Idea In Brief: With so many uncertainties, planning may seem like an impossible task now. It’s easy to feel blocked to any possibilities and get stuck in overwhelm. That’s precisely why we need strategic planning more than ever to determine how we can 1) survive, 2) recover, and 3) thrive. There will be a post-coronavirus reality, and now is the perfect time to determine how to strengthen and position your business for success. But we’ll need to make a few changes to both the process and tone we use for planning to make it work.
(3 Minute Read)
For many of my clients, this is usually the time of year strategic planning begins. We assess opportunities, evaluate the competitive landscape, identify goals, and refine short-term and long term strategies. But what about now?
How can you plan when the world is on hold, and so much is uncertain?
With so many uncertainties, planning may seem like an impossible task. But let’s be clear: there are always unknowns even on good days. The difference is, on those days, we think like we have a good handle on them, which makes us feel better and, consequently, more open to ideas, innovation, and possibilities.
Right now, it’s easy to feel blocked to any possibilities and get stuck in a loop of overwhelm. That’s precisely why we need strategic planning more than ever to determine how we can:
There’s always opportunity in adversity, but we do have to be intentional and clearheaded to find it. In a crisis, the loss of power or control is debilitating. The beautiful thing about planning is you give employees power back by engaging them in planning the company’s survival and recovery.
There will be a post-coronavirus reality, and now is the perfect time to determine how to strengthen and position your business for success.
We’ll need to make a few changes to both the process and the tone we use in strategic planning this time around to make this work.
The New Planning Phases
There might be great opportunities on the other side of the crisis, but the business has to survive it first. I’d offer you consider approaching your planning by looking at in three phases: survive, recover, and thrive.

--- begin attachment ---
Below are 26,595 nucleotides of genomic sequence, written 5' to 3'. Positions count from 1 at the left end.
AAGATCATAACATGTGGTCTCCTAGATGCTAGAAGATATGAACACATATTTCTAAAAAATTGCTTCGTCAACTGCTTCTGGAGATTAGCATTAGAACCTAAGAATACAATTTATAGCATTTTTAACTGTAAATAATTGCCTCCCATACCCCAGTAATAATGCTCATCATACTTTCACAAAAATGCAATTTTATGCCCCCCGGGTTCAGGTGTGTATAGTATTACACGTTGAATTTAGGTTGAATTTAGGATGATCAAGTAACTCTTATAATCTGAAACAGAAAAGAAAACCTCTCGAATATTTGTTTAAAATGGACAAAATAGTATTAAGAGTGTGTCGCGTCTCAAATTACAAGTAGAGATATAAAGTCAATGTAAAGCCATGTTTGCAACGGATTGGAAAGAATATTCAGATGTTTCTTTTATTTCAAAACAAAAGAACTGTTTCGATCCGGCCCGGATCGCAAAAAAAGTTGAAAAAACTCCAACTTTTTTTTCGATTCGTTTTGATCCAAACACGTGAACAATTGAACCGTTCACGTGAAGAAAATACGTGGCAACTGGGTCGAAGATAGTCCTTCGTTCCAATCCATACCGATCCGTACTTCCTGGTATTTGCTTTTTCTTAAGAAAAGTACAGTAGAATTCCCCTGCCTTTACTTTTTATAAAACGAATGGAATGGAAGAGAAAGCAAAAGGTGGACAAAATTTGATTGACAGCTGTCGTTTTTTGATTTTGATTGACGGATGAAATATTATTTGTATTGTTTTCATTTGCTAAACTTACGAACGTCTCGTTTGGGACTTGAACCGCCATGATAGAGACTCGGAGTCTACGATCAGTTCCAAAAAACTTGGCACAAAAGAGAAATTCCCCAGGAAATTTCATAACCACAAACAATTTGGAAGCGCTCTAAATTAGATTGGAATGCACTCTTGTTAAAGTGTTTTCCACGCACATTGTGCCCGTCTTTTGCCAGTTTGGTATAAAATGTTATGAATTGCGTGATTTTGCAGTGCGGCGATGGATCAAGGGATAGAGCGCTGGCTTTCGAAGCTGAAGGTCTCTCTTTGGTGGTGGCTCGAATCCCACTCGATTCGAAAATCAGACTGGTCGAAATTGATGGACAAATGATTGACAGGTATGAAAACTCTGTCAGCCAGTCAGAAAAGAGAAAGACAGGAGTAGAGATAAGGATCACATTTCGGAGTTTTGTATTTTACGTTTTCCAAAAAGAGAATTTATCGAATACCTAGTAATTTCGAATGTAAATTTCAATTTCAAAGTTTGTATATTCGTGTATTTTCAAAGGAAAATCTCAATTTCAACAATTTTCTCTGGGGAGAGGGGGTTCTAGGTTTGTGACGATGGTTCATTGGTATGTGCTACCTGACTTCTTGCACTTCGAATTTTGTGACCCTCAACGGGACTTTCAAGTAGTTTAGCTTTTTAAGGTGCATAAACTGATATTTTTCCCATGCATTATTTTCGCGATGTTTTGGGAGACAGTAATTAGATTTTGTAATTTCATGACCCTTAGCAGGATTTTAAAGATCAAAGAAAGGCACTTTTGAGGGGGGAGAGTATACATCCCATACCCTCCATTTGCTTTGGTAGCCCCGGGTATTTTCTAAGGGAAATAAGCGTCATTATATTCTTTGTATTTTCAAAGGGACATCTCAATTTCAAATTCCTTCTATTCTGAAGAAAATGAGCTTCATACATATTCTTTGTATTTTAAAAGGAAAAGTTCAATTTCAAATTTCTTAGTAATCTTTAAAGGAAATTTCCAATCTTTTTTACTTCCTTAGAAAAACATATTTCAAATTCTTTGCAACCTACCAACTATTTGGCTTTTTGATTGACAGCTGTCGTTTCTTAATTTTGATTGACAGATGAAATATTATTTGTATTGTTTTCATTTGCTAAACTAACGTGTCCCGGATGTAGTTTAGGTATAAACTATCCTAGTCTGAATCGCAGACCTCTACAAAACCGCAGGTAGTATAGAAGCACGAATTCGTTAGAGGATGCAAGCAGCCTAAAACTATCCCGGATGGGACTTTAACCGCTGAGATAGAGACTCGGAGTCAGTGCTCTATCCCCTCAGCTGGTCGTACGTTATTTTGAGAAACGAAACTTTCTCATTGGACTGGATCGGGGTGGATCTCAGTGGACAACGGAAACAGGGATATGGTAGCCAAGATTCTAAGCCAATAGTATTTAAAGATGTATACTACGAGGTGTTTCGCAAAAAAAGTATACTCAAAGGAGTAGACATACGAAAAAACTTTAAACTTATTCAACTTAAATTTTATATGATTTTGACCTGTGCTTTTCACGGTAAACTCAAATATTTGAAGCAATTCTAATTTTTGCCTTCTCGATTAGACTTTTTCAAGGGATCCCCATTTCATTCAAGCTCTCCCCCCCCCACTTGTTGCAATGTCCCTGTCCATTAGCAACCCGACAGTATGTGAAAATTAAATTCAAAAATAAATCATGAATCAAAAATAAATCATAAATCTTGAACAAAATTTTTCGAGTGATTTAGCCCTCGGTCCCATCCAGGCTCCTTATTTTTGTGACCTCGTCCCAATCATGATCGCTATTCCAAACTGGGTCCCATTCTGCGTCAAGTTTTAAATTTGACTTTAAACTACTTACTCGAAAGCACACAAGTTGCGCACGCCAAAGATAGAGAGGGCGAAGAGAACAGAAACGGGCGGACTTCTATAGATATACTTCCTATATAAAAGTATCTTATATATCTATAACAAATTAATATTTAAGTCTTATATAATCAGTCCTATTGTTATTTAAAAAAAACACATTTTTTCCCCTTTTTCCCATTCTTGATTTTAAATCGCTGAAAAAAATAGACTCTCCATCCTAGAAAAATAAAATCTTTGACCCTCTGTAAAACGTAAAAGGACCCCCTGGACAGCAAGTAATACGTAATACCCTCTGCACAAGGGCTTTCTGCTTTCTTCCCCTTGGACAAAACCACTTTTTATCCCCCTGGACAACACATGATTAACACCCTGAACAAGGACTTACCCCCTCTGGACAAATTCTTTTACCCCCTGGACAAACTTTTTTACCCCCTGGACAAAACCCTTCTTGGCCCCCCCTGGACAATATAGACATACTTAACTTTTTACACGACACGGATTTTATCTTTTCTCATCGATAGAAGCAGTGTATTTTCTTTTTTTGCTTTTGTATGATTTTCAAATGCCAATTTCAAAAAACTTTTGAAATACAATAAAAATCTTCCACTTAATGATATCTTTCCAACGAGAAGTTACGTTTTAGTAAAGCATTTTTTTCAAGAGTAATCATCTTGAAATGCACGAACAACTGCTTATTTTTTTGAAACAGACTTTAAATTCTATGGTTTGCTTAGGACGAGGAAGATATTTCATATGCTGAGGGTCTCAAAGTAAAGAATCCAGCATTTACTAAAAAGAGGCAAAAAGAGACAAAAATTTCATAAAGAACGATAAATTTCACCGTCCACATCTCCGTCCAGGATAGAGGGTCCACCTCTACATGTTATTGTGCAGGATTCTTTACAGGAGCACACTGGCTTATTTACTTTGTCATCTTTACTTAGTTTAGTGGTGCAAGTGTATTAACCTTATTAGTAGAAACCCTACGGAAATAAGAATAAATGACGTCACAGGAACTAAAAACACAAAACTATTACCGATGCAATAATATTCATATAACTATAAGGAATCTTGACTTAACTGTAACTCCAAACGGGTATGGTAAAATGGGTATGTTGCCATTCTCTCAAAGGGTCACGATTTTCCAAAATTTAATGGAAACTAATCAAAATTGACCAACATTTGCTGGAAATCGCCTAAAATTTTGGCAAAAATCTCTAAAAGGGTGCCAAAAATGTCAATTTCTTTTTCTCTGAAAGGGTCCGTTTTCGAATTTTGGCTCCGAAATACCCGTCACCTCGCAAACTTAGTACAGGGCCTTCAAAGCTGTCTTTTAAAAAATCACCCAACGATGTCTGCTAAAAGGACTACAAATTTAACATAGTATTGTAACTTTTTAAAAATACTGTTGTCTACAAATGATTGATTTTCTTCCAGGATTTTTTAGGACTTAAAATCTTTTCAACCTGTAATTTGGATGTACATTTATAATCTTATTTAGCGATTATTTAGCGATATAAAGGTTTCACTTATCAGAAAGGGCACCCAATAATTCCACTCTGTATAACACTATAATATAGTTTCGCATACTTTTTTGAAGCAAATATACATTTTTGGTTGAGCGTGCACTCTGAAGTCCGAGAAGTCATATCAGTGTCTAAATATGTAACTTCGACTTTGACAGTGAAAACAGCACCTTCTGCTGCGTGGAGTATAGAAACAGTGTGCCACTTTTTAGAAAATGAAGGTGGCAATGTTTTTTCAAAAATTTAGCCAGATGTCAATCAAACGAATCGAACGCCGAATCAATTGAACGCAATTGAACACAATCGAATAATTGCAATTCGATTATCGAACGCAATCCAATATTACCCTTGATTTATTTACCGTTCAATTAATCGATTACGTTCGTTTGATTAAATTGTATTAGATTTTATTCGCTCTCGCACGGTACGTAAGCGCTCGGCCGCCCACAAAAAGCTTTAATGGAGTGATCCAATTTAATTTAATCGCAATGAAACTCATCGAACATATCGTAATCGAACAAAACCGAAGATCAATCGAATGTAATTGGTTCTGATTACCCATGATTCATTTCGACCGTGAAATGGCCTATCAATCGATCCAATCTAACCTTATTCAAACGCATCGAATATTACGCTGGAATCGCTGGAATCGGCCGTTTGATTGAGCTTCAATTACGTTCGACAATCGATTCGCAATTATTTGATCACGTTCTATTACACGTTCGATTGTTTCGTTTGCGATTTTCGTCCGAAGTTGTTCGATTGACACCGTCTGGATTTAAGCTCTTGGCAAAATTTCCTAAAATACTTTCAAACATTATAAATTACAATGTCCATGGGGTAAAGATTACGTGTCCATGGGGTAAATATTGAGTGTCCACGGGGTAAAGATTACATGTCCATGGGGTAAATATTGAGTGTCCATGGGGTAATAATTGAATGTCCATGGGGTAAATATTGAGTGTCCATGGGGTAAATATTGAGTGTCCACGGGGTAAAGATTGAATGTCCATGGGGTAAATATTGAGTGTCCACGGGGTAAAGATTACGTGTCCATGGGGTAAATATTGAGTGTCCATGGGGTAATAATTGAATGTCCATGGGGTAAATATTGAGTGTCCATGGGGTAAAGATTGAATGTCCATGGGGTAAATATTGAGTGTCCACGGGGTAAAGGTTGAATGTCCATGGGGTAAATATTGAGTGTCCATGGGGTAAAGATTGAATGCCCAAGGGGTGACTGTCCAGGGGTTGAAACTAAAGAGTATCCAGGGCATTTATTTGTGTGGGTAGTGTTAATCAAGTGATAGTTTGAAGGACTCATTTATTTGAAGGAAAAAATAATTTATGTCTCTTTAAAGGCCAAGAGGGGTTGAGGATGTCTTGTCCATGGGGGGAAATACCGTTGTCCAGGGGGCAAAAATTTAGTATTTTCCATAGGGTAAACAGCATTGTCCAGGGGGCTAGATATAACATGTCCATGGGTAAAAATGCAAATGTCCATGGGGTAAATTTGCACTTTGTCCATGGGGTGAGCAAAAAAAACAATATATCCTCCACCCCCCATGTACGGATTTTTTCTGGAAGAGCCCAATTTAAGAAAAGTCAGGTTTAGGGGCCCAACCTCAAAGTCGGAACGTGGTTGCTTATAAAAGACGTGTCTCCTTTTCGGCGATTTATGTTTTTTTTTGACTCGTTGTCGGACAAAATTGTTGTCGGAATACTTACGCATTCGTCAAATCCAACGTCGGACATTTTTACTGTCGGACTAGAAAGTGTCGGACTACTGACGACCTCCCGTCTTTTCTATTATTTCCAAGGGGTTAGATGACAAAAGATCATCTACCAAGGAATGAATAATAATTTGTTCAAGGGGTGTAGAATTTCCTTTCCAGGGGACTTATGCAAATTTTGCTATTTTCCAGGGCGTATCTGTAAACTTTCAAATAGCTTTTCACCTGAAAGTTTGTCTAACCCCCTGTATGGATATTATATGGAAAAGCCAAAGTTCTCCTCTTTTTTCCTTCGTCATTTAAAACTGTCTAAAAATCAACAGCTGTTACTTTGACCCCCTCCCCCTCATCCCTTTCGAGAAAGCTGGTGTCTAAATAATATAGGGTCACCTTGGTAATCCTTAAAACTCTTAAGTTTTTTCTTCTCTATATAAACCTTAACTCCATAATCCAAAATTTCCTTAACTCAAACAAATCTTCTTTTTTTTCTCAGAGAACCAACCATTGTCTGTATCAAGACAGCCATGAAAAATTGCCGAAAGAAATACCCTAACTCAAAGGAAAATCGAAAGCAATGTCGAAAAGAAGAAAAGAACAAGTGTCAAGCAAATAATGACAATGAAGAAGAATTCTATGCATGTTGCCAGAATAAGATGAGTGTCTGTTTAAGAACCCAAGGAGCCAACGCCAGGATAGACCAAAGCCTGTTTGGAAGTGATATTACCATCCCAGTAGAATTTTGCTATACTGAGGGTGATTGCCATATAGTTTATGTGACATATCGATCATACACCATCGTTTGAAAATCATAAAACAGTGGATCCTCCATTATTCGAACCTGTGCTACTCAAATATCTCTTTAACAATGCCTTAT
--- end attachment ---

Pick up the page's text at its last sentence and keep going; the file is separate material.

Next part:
This is where we all are now, and we certainly need to put an abundance of focus on how we survive the next nine months. Some of the challenges might look like:
- How do we keep our employees safe and employed?
- How do we continue to serve our customers?
- What discretionary costs can we delay?
- Assuming little to no revenue for three months, how do we secure the financing to keep the business going?
Note: In this survival phase, don’t miss out on the benefit of engaging frontline and lower-level employees in the planning as much as possible. We often overlook them in the typical strat planning process, yet these groups are closer to the customer and closest to the daily operations of the business. They have good ideas, and you need them.
In this phase, your business has survived but probably looks different than it did before. Now that you’re in the state of new normal, planning shifts to strengthening the company and positioning it for growth. Consider:
- How can we become more resilient?
- How can we better serve our customers
- What are the highest ROI opportunities?
This phase is more in line with the typical strat planning where you look at how you will take your business to the next level and what strategic choices you will make. Consider some version of these basic questions:
- What is the overarching purpose of your business?
- In what markets will you choose to compete?
- How will you win?
- What capabilities must be in place, and how will you acquire them?
I’d recommend you assign different teams responsible for the Survive phase and the Recover/Thrive phase. They require very different mindsets and skillsets. It’s impossible to be clearheaded on strategic opportunities when you are focused on survival.
Regardless of what you might do or not do this year in terms of strat planning, being mindful of the tone you use in communications will go a long way. Empathy toward employees and the sacrifices they have made and will continue to make is paramount.
The coronavirus crisis has upended our lives and our businesses in ways we can’t fully predict. Planning won’t guarantee anything, but it does provide the opportunity to empower employees to focus energy on the light at the end of the tunnel.
Please stay safe and be well.